Prospects for a $19 billion federal infusion - covering more than 40 percent of a $43 billion system that would be the nation's largest single investment in transportation infrastructure in decades - dim each day as Washington scrambles madly for trillions of dollars in savings to raise the national debt ceiling. [The $43 billion cost projection is what the CHSRA says.  Their own numbers, however, total up to over $67 billion.]

If completed, California's system would be the first truly high-speed-rail network in the United States. Bullet trains would race down the San Joaquin Valley, linking Sacramento to San Diego and tying into the Peninsula that links San Francisco and San Jose.

More than $250 million has been spent so far, but the real money will kick in with the scheduled start of construction between Bakersfield and Fresno in 2012, which is estimated to cost $5.5 billion. [Actually, it's more than half a billion dollars that has already been spent.]

House Republicans want to kill the entire venture. They zeroed out all funds for high-speed rail in their budget and voted last week to redirect rail funds, including $368 million for California, to flood-control projects in Missouri.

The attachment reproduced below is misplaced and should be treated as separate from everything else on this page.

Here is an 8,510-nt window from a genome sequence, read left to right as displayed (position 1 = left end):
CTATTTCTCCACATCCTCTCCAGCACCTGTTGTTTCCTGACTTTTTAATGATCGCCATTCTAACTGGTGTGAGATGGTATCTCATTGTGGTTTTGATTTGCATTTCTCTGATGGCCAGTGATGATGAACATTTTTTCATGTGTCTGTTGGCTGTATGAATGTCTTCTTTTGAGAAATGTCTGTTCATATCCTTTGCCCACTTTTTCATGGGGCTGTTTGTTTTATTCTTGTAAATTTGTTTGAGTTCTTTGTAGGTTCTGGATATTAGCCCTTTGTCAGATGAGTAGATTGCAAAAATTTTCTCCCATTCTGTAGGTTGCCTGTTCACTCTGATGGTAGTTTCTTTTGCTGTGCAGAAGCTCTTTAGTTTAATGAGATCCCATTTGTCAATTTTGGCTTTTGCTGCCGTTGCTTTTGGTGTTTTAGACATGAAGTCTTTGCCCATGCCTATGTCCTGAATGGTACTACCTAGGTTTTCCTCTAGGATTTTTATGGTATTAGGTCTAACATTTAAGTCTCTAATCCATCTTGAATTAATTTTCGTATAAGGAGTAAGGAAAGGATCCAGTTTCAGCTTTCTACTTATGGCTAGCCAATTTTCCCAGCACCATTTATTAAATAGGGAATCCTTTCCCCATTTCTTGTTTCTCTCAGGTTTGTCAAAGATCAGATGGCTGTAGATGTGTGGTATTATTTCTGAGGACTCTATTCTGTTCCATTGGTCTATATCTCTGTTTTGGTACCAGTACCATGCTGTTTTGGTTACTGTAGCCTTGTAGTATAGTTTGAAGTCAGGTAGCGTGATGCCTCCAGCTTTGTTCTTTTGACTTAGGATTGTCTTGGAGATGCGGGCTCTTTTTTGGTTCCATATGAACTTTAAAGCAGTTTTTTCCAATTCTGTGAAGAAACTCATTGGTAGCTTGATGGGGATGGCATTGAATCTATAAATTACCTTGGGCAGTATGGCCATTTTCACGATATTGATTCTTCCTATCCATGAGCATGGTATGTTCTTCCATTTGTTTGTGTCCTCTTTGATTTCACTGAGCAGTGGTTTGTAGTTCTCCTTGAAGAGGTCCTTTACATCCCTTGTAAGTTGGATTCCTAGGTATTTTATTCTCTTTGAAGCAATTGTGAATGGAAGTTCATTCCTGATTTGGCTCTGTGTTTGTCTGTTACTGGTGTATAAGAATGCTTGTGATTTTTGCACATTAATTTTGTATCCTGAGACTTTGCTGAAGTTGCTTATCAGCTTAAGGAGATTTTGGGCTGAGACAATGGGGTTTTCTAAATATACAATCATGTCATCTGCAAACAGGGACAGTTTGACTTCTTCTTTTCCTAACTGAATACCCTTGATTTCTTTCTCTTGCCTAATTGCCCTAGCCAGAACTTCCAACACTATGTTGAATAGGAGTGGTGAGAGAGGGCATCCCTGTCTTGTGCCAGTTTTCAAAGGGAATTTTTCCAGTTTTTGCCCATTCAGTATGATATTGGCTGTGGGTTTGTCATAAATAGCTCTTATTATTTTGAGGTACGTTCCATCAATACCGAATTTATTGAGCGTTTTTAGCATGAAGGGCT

Feasibility questioned
At the same time, a string of highly critical reports from outside panels have questioned the project's feasibility.

This month, a panel charged with reviewing the California project warned that it lacks a viable business plan and urged a reassessment of cost, ridership estimates, anticipated funding and risks before committing the state to billions of dollars that it does not have.

"Our plan is to move forward, but obviously we are keeping a very close watch on the situation in Washington," said Gil Duran, spokesman for Gov. Jerry Brown. "It's not something we can do alone."

Duran acknowledged that the federal commitment is part of a "very complicated picture with a lot of political battles putting pressure on our ability to move forward." But he emphasized that there is "no project, no issue, no department where there are not treacherous conditions right now as far as federal support is concerned due to the shenanigans in Washington."  [Of course, Gil Duran, go ahead and blame this disaster in the making on Washington.  Ignore the endless stream of critical reports about the CHSRA (an extension of the Governor's office) and its plans emanating from numerous State government agencies.]